I invite you to try this too.  When your feeling a bit out of sorts refocus yourself with a deep breath.  Teach it to others too, it’ll change your world!

Watch for my follow-up blog, coming after the training where I share my experience of the course and how the tools worked with my rambunctious kids.

Bekah Starr
Sproutin’ Yoga
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P.S.  What do you look for in professional development or training that you take?  Please leave a comment.

Last Chance of the Summer for Training in Toronto till Fall

June 18 – 19, 2011: Toronto, Ontario, Canada – this course has a few spots remaining so I’m leaving the early registration rate up there till the end of today (Wednesday June 15/11) .  Then I’ve got to send the manuals off for printing. There’s still time to upgrade your training and join other committed people like Bekah for an inspiring weekend that will give you new ideas and leave you feeling confident to teach kids!  Register now here. I’d love to see you there.  No matter what your experience, you’ll be glad you did.

6 Comments
  1. I don’t think it crosses a line as long as everyone is still having fun. With preschoolers you do have to watch closely for when the fun turns to anxiety because it can happen so fast. As much as we are there to teach peace and love and harmony, kids are naturally drawn to the drama created in cat and mouse games. Or, warrior and dragons. Banning all ‘violence’ isn’t realistic. Giving it a chance to play out safely in class is a healthy thing. This is my 2 cents anyway. 🙂

    • Thanks for your 2 cents.

      I agree, sometimes kids get really shocked when they see a cat eat a mouse or when they figure out that the food on their plate is actually from a pig or a cow.

      I think I’ll write a blog post about this one day. I have a few great folk tales where people or animals die in them that I usually change for the little ones. But with the older kids I go back and forth on whether they should die or get removed some other way.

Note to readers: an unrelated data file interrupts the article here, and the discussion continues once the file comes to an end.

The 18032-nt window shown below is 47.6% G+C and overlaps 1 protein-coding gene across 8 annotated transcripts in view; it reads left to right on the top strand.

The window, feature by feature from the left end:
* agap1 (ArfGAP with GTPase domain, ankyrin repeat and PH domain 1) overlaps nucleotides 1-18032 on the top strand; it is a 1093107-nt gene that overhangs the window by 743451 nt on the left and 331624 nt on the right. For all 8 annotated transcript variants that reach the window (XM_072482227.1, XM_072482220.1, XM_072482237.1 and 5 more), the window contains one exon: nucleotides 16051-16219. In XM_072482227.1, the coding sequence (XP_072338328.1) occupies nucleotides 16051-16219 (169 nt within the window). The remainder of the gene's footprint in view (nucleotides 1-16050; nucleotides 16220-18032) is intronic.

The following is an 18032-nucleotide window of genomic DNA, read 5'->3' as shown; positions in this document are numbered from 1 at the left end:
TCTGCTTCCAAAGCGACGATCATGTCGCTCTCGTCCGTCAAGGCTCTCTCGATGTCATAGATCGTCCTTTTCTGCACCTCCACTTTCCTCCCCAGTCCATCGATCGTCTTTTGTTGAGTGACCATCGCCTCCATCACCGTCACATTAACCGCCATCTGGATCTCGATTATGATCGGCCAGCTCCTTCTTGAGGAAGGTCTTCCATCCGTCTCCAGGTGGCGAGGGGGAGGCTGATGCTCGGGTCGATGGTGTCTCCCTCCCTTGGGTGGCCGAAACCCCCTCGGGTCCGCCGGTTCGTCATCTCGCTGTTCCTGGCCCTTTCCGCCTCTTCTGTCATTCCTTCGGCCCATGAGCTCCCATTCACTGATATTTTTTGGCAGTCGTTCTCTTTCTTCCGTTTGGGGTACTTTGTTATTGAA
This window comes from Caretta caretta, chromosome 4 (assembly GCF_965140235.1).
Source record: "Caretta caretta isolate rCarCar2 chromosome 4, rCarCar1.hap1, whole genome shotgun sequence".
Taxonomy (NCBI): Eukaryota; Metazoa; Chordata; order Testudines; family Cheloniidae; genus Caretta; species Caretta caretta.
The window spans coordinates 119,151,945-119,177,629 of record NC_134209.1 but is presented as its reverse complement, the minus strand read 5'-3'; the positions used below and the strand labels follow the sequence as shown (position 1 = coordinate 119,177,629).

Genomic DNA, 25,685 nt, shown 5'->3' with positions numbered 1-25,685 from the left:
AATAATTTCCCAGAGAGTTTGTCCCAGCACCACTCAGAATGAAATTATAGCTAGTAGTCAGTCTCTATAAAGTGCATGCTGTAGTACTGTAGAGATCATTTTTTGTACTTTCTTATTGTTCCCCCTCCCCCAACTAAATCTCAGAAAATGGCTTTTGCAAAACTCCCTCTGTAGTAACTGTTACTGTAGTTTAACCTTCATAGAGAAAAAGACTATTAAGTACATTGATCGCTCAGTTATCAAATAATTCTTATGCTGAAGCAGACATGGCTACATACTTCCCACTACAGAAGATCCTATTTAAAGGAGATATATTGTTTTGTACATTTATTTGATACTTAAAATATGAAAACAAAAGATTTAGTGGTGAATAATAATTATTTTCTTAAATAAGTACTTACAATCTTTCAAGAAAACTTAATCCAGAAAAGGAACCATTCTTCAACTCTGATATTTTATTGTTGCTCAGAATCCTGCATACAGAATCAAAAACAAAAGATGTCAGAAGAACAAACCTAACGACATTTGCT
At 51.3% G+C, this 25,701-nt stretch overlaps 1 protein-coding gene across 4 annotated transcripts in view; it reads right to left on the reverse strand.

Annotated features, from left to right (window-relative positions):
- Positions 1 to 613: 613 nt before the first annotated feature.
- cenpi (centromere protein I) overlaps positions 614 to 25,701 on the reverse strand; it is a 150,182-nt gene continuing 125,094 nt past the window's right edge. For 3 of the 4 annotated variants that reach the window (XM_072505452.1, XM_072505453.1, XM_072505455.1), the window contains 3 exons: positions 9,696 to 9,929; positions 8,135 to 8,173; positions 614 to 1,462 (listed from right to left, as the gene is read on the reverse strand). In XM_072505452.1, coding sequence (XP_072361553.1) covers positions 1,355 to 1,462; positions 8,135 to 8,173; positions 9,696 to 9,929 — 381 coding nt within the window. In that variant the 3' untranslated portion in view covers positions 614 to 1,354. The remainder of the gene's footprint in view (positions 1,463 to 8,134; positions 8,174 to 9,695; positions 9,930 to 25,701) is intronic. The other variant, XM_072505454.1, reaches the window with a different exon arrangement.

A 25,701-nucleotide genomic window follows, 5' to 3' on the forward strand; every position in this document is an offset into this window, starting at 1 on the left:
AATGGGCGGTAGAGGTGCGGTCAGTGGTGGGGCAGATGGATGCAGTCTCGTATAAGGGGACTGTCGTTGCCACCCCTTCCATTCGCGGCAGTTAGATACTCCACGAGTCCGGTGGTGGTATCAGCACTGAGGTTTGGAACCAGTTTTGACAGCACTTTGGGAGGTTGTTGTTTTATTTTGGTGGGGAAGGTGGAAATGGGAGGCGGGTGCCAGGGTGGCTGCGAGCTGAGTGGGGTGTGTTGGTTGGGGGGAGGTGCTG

2. Thanks for the guest post Bekah. I’m looking forward to meeting you in person.

    BTW – I also find the kids very rambunctious at this time of year. It’s especially hard if you’ve got a large class. Some of my classes of 3-4 y/o have 20+ kids in them and the teachers who usually help are busy doing stuff on the sidelines. A physical activity like yoga can turn into a big pile on in no time.

    I have some games that help that we’ll cover this weekend. But the kids like one we play where they’re mice (child pose) and I’m a big alley cat so they have to be quiet. Now the kids say “be the cat, be the cat” and I walk around the room looking for lunch. It’s kinda gross but the kids, especially that age, love it.

    • They are mice, you are the cat.
      What does the cat do?
      Can you follow through on the whole game?
      Thanks!
      Susan, CRYT

      • Hi Susan,

        Think of it more like an activity to quiet the class than a game. I’m the cat, they’re the mice (in child pose). I walk around the room while they try to be quiet, even though they may be giggling or sometimes squealing with excitement when I come near. But the point is, it get’s them to come to their spot and pay attention.

        That’s it.

        Once they’re all in child pose and I’ve walked around, then I tell them the next pose.

        It’s a simple activity that I don’t use between every pose or in every class – or it would get old. I use it at times when the kids need help settling down. Maybe once or twice a class, with young kids when you play it once, they like to repeat it.

      • Sometimes as the cat I say “MMMM I’m hungry for some lunch!”

        What do you think – too far? have I crossed the line?